We may now hear from “a person of faith”, as they occasionally stray into this parish, justifying “the word of God.”

  2. barriejohn says:

    Broga: I think we are all aware of at least two “persons of faith” who think that physical violence is perfectly acceptable as a way of making one’s feelings known, especially within the family!

  3. Graham Martin-Royle says:

    I have no doubts at all that those christians who would support this, rely on the bible to mete out punishment, are also those who most vociferously condemn the likes of isis for relying on their book to justify their punishments.

  4. AgentCormac says:

    Imagine the outcry from persecuted xtians if spurious ancient laws were used to justify them being beaten with sticks and nails. The Daily Hate Mail would no doubt publish a vitriol-saturated ‘yours to keep’ pull-out supplement on the subject.

  5. David Anderson says:

    Well, obviously the judges have no honour or dignity so I guess they must all be cuckolds.

  6. L.Long says:

    “They noted the Bible says an adulterous woman should be punished by death …” BUT But but…jesus replaced the old testament!?!?! OH! Right! I forgot jesus replaced the parts they don’t want. Thus xtians again show that they are really no different than isLame!!

  7. 1859 says:

    So how would these Portuguese worthies punish a man for adultery? Would a woman receive a suspended sentence for beating her adulterous husband with a stick spiked with six inch nails?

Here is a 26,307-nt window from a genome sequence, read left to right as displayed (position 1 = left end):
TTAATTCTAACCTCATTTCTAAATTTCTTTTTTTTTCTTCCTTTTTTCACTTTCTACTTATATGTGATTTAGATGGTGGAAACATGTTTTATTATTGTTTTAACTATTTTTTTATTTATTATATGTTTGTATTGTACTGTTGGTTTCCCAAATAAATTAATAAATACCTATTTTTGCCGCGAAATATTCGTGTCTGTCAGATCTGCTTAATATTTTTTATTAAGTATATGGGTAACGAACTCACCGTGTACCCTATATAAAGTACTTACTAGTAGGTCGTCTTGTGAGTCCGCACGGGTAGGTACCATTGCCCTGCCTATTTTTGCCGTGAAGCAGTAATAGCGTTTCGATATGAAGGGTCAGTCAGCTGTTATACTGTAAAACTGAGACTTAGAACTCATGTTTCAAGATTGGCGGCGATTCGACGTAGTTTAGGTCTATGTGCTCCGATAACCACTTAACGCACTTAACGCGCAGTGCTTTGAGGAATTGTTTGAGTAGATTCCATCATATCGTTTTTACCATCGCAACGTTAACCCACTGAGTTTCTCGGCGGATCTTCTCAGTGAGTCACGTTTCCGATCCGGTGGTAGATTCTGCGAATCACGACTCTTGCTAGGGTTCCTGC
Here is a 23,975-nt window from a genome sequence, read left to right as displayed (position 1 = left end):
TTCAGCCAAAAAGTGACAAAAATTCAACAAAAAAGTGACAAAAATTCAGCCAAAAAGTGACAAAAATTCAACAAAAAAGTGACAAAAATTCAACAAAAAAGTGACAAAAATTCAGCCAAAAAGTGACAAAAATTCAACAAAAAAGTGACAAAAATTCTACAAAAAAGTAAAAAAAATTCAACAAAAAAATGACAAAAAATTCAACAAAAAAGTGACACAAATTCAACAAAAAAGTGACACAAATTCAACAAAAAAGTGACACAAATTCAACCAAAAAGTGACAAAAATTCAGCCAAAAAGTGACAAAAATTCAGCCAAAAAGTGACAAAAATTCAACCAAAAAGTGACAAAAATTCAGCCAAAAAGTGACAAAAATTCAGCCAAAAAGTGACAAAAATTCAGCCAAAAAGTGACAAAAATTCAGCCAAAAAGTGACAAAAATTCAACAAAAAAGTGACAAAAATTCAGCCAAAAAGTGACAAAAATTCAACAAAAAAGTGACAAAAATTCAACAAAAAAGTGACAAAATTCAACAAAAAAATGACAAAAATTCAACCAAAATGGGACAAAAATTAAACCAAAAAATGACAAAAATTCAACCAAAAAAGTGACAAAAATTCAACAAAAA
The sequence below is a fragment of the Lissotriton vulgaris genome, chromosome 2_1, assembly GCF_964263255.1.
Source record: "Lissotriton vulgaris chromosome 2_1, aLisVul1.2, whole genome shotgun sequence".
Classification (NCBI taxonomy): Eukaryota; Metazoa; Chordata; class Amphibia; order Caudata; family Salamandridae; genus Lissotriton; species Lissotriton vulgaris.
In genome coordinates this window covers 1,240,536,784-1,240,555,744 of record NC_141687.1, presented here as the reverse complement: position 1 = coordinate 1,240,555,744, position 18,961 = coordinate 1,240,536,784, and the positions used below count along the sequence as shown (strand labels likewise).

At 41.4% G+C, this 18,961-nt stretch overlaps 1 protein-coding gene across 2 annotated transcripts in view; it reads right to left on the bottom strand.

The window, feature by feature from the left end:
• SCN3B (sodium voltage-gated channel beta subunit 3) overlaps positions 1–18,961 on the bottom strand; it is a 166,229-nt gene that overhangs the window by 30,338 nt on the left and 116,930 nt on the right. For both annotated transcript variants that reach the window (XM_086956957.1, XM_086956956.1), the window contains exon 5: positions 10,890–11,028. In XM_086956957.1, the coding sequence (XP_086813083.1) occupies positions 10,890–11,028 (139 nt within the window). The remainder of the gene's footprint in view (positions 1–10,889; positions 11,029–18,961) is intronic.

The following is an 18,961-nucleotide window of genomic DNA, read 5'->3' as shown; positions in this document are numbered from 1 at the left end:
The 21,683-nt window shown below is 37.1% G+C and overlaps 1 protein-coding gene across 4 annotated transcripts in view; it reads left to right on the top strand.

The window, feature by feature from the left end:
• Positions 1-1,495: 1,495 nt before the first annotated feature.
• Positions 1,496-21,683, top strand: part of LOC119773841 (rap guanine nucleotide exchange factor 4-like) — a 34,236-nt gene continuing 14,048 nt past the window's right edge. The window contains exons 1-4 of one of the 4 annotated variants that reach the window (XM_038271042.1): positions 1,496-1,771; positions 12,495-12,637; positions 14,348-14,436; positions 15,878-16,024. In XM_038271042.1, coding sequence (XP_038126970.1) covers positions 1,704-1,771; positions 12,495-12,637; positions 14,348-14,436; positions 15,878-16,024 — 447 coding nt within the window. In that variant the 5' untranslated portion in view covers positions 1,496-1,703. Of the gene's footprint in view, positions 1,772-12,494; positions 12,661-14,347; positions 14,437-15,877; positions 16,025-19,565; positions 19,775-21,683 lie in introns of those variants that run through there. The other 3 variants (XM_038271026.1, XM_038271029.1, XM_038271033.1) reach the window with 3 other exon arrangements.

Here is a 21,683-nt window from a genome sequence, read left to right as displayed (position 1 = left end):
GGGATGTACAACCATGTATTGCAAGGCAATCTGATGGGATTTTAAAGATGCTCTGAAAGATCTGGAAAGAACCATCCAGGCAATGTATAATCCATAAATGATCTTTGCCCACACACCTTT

I’m surprised the judges didn’t refer to ‘Der Hexenhammer’ – a wonderful guidebook used by the Inquisition to decide if a woman was a witch. Among the many scientific ‘tests’ was, if a wife failed to arouse her husband’s member, this was proof she was a witch and could be legally burned. There were many more such ‘proofs’ – milk turning sour was another favourite.

  8. gedediah says:

    Portugal is a member of the European Union. How can they get away with such barbarism? Guess well have to wait to see what the appeals court decides.

  9. In John 8 we read of Jesus and the adulteress. A woman caught committing adultery is brought to Jesus to see if he will endorse the death penalty laid down by God which is death by stoning. Even if Jesus did save her, it would not imply opposition to the death penalty if her accusers were trying to trap him by making out he opposed the law.